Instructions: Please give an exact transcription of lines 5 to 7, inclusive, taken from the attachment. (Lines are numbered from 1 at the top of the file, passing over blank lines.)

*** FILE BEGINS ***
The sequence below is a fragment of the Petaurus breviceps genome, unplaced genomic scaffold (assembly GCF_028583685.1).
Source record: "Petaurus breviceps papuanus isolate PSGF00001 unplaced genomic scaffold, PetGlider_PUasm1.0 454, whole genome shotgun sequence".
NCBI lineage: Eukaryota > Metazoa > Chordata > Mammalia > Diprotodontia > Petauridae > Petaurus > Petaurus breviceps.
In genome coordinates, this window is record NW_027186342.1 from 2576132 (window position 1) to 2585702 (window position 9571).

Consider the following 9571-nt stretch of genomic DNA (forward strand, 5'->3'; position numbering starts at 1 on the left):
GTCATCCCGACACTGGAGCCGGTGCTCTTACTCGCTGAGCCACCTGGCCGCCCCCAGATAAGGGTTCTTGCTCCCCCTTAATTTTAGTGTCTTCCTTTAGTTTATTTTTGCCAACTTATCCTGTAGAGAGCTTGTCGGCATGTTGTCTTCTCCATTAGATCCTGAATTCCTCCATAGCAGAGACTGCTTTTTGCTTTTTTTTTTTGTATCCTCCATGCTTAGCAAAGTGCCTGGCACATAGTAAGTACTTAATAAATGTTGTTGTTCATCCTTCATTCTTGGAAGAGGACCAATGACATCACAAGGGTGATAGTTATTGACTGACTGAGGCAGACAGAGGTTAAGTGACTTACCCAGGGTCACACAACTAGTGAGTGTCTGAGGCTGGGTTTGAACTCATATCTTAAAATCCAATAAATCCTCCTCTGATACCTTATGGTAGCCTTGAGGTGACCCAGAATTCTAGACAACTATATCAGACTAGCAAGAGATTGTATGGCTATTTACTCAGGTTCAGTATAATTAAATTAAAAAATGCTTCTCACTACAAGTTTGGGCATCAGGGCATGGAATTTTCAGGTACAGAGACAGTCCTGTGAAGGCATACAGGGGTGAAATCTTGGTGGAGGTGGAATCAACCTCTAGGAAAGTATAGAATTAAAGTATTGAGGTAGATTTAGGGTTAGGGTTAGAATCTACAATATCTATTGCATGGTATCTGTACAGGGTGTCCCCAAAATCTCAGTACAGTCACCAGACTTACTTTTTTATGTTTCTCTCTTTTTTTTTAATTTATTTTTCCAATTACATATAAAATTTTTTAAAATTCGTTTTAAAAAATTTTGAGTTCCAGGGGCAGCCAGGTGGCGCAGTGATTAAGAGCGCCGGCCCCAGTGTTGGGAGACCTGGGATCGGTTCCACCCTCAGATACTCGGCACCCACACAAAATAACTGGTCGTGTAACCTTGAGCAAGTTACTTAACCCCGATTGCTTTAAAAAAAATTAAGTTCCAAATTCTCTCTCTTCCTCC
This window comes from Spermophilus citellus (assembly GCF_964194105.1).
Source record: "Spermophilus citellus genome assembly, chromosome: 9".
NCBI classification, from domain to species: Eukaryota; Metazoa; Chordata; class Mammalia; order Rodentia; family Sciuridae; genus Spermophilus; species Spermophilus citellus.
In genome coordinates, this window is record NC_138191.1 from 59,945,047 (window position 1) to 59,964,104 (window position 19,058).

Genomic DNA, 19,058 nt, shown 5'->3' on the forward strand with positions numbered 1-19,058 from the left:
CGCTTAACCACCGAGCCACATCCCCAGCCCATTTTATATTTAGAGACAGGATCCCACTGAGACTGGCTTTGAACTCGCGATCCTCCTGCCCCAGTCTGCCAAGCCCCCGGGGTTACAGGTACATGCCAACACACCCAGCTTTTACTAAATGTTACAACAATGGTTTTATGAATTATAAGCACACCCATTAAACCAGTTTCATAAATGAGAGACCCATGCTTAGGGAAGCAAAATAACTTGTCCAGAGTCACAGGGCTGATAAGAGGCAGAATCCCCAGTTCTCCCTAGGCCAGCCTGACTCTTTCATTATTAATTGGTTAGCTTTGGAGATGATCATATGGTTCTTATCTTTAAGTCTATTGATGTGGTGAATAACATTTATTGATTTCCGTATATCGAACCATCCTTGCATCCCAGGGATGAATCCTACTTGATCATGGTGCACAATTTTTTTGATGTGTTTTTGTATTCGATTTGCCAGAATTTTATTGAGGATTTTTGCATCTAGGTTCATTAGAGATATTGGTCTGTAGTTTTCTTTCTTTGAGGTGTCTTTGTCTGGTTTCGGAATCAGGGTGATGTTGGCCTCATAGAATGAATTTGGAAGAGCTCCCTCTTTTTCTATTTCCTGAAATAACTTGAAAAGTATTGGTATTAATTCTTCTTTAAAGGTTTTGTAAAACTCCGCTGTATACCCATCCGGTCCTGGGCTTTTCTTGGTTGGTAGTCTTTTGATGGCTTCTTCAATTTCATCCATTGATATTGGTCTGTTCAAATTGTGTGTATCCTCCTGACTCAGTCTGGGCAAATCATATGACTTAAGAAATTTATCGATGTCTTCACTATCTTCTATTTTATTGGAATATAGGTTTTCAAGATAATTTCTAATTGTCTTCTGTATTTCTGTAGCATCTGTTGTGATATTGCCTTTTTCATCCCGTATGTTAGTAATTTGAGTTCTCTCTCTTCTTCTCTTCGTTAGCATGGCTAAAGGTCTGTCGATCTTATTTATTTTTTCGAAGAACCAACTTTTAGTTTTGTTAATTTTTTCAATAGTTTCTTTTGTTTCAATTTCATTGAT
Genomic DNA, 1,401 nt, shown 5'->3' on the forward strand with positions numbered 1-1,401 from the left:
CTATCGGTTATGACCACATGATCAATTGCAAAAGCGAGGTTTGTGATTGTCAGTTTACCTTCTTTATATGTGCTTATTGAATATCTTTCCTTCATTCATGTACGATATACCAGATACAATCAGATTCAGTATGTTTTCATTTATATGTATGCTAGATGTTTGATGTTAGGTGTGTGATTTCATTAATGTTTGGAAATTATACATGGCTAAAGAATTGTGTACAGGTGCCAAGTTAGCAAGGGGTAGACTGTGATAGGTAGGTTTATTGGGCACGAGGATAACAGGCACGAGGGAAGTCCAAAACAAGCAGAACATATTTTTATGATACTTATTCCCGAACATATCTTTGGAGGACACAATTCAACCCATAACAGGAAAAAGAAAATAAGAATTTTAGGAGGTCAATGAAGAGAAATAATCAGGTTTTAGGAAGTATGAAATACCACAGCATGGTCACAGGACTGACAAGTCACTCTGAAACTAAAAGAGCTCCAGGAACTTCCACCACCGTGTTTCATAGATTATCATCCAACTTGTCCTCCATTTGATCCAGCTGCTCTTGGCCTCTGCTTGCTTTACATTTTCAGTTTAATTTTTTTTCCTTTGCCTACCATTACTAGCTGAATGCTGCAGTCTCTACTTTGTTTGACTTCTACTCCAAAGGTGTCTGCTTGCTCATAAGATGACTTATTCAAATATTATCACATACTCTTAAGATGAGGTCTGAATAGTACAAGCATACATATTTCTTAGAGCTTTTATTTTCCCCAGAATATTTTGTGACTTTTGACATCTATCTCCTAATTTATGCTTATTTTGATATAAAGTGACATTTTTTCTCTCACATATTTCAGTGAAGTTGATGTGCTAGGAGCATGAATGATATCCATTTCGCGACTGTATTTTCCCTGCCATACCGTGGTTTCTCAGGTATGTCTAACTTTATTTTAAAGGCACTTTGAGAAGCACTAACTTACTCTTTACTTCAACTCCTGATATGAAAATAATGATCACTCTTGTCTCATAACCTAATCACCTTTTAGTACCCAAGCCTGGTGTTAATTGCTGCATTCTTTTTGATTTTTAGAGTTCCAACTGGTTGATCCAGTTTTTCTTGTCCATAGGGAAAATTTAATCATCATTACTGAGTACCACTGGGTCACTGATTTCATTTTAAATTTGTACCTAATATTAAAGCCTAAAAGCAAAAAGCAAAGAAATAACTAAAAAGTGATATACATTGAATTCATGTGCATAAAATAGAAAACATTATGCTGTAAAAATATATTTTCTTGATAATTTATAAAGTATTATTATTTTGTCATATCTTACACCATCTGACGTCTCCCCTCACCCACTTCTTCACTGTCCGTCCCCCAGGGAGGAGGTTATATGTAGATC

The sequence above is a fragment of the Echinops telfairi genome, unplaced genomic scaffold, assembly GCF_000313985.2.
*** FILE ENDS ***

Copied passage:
Consider the following 9571-nt stretch of genomic DNA (forward strand, 5'->3'; position numbering starts at 1 on the left):
GTCATCCCGACACTGGAGCCGGTGCTCTTACTCGCTGAGCCACCTGGCCGCCCCCAGATAAGGGTTCTTGCTCCCCCTTAATTTTAGTGTCTTCCTTTAGTTTATTTTTGCCAACTTATCCTGTAGAGAGCTTGTCGGCATGTTGTCTTCTCCATTAGATCCTGAATTCCTCCATAGCAGAGACTGCTTTTTGCTTTTTTTTTTTGTATCCTCCATGCTTAGCAAAGTGCCTGGCACATAGTAAGTACTTAATAAATGTTGTTGTTCATCCTTCATTCTTGGAAGAGGACCAATGACATCACAAGGGTGATAGTTATTGACTGACTGAGGCAGACAGAGGTTAAGTGACTTACCCAGGGTCACACAACTAGTGAGTGTCTGAGGCTGGGTTTGAACTCATATCTTAAAATCCAATAAATCCTCCTCTGATACCTTATGGTAGCCTTGAGGTGACCCAGAATTCTAGACAACTATATCAGACTAGCAAGAGATTGTATGGCTATTTACTCAGGTTCAGTATAATTAAATTAAAAAATGCTTCTCACTACAAGTTTGGGCATCAGGGCATGGAATTTTCAGGTACAGAGACAGTCCTGTGAAGGCATACAGGGGTGAAATCTTGGTGGAGGTGGAATCAACCTCTAGGAAAGTATAGAATTAAAGTATTGAGGTAGATTTAGGGTTAGGGTTAGAATCTACAATATCTATTGCATGGTATCTGTACAGGGTGTCCCCAAAATCTCAGTACAGTCACCAGACTTACTTTTTTATGTTTCTCTCTTTTTTTTTAATTTATTTTTCCAATTACATATAAAATTTTTTAAAATTCGTTTTAAAAAATTTTGAGTTCCAGGGGCAGCCAGGTGGCGCAGTGATTAAGAGCGCCGGCCCCAGTGTTGGGAGACCTGGGATCGGTTCCACCCTCAGATACTCGGCACCCACACAAAATAACTGGTCGTGTAACCTTGAGCAAGTTACTTAACCCCGATTGCTTTAAAAAAAATTAAGTTCCAAATTCTCTCTCTTCCTCC
This window comes from Spermophilus citellus (assembly GCF_964194105.1).